0:37:10.2 KK: And so I think integration, for me, and that's what our institute... Our institute isn't... It's integrative, it's integral. And we're basically pulling together some ancient sciences, which is really the spiritual traditions, like you mentioned, meditation and the modern sciences, and synthesizing and integrating these different aspects into a map 'cause now, we have access to so much information. We can do this, we can synthesize this now because we have access to so much information in the modern age. So we are at a very different point in history than we've ever been.
0:37:56.0 KK: Yeah, there's definitely things we've gone through now with modernization, we're facing something new there. Facing something new with soil depletion, so environmentally, we're facing something new. But we're also facing something new in our access to information, and bringing things into more inner growth. Inner growth theory can actually take hold now 'cause we have access to the information to do it. So I see psychedelics or ceremonies or whatever as a tool, and really, sometimes, a really key tool along the way.
0:38:32.7 KK: Generally speaking, in the mental health space, psychedelics doesn't tend to work well as a long-term tool. Maybe microdosing is different, but we still need some more data there, but that would be different. But I'm talking about actually doing that altered perception thing where you get into a whole new reality and you're in that space no matter how challenging or whatever. Generally speaking, it seems like doing that a lot doesn't necessarily promote the healing of a mental health disorder. And I, a lot, we could talk about what I'm even meaning there. But it seems like it's more used in the protocol and it's an intervention and a launching point. And you may come back to that protocol, and you may come back to different medicines as they become more available throughout your journey, in your mental health journey.
0:39:28.0 KK: But this is, again, I'm talking really specifically about a mental health journey here, which I'll go further and say that most people, if not all people, are in a pretty intense mental health journey right now on this planet. That is not... We're talking about depression is on its way to absolutely become the biggest disease issue on this planet. That's coming. That's the path we're on. That was named eight years ago or something by the CDC about the global burden of disease. I don't remember how many years ago. Insomnia, it's becoming a global problem now. There are some studies that say there are more people not sleeping well than are sleeping well. Mental health disorders are increasing.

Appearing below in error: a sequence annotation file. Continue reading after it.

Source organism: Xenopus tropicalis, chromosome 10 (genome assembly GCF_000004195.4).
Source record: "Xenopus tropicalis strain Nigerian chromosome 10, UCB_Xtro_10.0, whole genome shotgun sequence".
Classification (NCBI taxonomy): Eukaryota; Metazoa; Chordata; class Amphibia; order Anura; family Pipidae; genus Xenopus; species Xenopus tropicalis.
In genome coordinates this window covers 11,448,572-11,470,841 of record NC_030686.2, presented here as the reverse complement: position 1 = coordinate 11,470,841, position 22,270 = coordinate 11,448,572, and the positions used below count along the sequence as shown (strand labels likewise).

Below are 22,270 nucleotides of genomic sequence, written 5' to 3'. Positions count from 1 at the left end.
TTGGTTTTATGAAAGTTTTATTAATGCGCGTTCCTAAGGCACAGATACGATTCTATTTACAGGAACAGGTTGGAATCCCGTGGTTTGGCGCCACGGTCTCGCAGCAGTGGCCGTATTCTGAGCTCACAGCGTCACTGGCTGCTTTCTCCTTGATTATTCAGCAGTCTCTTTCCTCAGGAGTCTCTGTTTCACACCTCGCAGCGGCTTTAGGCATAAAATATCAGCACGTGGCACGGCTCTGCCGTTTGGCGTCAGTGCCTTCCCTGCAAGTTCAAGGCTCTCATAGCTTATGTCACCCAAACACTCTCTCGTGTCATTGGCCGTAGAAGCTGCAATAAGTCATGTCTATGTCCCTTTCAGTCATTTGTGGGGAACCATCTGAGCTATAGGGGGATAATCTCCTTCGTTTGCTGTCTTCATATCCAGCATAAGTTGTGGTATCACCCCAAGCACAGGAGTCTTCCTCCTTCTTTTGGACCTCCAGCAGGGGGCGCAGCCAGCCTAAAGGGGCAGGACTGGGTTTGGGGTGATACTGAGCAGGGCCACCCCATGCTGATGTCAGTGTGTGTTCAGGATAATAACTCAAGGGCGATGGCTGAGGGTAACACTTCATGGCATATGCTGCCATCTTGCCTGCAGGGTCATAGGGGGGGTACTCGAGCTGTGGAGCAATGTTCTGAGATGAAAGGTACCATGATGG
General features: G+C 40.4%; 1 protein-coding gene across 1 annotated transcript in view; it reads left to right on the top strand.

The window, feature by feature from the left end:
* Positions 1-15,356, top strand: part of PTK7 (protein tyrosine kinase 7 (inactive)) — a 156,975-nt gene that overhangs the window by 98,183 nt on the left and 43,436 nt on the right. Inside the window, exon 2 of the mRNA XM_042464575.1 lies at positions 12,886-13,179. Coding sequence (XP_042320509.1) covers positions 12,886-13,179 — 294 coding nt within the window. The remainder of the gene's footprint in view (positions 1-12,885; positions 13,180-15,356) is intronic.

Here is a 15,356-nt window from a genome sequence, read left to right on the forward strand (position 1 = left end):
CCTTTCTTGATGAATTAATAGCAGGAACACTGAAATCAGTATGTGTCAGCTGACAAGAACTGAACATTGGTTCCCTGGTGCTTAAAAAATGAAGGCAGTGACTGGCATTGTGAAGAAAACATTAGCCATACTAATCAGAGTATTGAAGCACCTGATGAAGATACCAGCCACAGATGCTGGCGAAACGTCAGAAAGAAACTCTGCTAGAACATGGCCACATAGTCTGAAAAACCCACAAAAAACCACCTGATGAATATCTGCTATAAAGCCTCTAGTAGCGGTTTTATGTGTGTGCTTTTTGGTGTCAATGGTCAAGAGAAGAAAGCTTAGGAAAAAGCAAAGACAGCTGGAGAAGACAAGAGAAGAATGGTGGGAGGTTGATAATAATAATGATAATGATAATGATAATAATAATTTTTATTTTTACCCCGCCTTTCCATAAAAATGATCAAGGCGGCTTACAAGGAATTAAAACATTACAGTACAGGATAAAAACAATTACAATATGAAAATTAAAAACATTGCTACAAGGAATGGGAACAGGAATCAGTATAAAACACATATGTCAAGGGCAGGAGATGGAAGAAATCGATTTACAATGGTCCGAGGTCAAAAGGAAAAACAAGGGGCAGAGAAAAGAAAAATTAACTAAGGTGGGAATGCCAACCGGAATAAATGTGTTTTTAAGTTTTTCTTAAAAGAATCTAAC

0:40:23.0 KK: So I think what I would just say here is that if you're really looking at psychedelics in the context of the mental health journey you're on, we have to be careful of looking at how to use these so that it promotes more wellness and doesn't end up getting us spun out in our journey in a way where we don't even know if the psychedelic is helping us or hurting us. And we could talk a little bit more about the pitfalls of psychedelics in a mental health journey, we probably should, 'cause that's just a different conversation and really, I think very useful.
0:40:58.7 PA: Well, that dovetails into the next question that I had for you, which was around psychedelic use as a skill. So just like you can learn to become more skillful at writing or cooking or martial arts or meditation or whatever the skill is, soccer, for all I know. Obviously, psychedelics are a bit different than soccer, but this is a skill we can develop. So I would love to hear your thoughts on, through your program, how are you teaching the skill of psychedelics to these facilitators. And then let's go into some of the pitfalls, then, about psychedelics for mental health and how you're covering that element 'cause there are some, certainly, and I think a lot of the pitfalls are around a lack of vetting, and a lack of care to attention, and a lack of container setting. But as we know, if the vetting is done, there's prep and integration, most of the pitfalls can be minimized, so to say.